Munster: What Apple investors will be watching after Sept. 12

“iPhone cycles are made or broken in the March & June quarters.”

From a note to subscribers by Loup Ventures’ Gene Munster:

Expect Investor Optimism to Be Tempered with Concern Near Term. Over the past year, investors have been anticipating a shift in the iPhone growth from flatfish in FY17 to high single digits in FY18 (we’re modeling for 8% iPhone unit growth in FY18).  Shares of AAPL have risen 54% during that time driven by this improved iPhone growth outlook along with a more optimistic view that Services growth will be sustainable in the 15-20% range through 2020. For the balance of 2017, we expect history to repeat itself and optimism around the next iPhone to be tempered with concern about the iPhone cycle’s tail, specifically wavering investor confidence in iPhone growth in the Mar-18 and Jun-18 quarters (iPhone cycles are made or broken in the March & June quarters).

Don’t Let Short-Term Distractions Minimize the Long-Term Apple Story. Despite near term shifts in investor optimism, we remain positive on Apple’s story long-term. Over the next year, we expect to see two camps emerge on the Apple story: The first camp will remain positive on Apple despite little to no iPhone growth over the next few years if Services meets Cook’s goal of y/y growth in the high teens. The second camp will be more pragmatic, wanting to see Apple make a push into AR & auto to set the stage for higher growth over the next decade.  We remain optimistic that Apple will be a significant player in the shift to AR-driven computing with potential growth from Apple’s car project representing option value.

My take: A third camp will not be shaken from their conviction that Apple is doomed.


  1. Fred Stein said:
    Hooray, the old term, “camp” is back. Aren’t we tired of ‘cohort’?

    September 2, 2017
  2. Fred Stein said:
    “What this Apple investor (me) will be watching after September 12”
    1) Not iPhone sales
    2) AR Apps.
    3) AI from Apple

    Apple can outrun anyone in SmartPhones and wearables. Samsung and Huawei come close. But the future is AI, with AR as the little sibling.

    September 2, 2017
  3. Robert Paul Leitao said:
    I find it remarkable analysts continue to focus primarily on iPhone growth cycles for share price valuation models while the factors influencing the company’s long-term fiscal performance and growth prospects are far more complex and much broader than the narratives suggest.

    For example, the recent multi-year episode of the dollar’s high valuation negatively impacted recognized revenue, gross margin and net income over the past several quarters.

    Each of Apple’s regional revenue segments have unique and distinct revenue growth cycles. For example, in FY2018 Greater China will deliver revenue growth for the first time since FY2015 due to the coming model year’s new iPhone form. But Japan and the Rest of Asia Pacific revenue regions have delivered revenue growth this fiscal year. Apple’s performance in Europe is influenced by foreign exchange factors and the pace of economic recovery across the continent.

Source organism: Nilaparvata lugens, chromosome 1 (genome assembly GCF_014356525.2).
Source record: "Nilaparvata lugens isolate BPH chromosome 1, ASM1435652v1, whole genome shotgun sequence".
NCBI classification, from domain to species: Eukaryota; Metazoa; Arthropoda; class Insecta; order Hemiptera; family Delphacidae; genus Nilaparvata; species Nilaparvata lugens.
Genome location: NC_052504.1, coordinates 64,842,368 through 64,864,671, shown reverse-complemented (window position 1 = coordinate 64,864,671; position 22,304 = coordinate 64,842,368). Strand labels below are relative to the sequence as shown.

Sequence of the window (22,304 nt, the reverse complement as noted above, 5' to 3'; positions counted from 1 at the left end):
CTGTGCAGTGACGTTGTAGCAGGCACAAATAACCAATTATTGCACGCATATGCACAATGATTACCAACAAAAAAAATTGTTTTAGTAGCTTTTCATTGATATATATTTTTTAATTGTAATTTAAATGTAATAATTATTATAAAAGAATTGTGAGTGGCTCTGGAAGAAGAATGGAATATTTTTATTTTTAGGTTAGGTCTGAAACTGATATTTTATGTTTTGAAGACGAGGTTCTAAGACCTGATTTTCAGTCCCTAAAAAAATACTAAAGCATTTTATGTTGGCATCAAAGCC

Apple is a long-term play and there are far more pieces in motion than the delivery of new iPhone handsets. A more in-depth look “under the hood” and a greater understanding of the different dynamics in each of Apple’s five regional revenue segments would be of greater value than forecasting iPhone unit sales alone.

    In my view, iOS 11’s release is as important to Apple’s global developer community as the much-anticipated new iPhone handsets are to consumers. Ultimately it’s the attractiveness of the entire eco-system that drives Apple’s performance.

    I give Gene Munster credit for his long-term view of the company’s growth prospects. But in the end no matter which sentiment “camp” one chooses, it’s net income growth and the company’s fundamentals that drive Apple’s share price performance.

    September 2, 2017
    • David Drinkwater said:
      I agree particularly strongly with the “regional” thought process:

      Even (especially?) at my own place of work, I see India overlooked. It’s not a wealthy nation (not as wealthy as China, and even probably the USA), but its *huge*. 1.4 billion in China, 1.3 billion in India (and growing way faster than China). The USA is ~0.35 billion, nearly an order of magnitude smaller.

      I do think the iPhone “8” will be significant, but there are regional issues and installed base that cannot be overlooked. If iOS 11 brings features that are back-compatible to iPhone 6, that’s a huge number of iPhones to monetize.

      September 3, 2017

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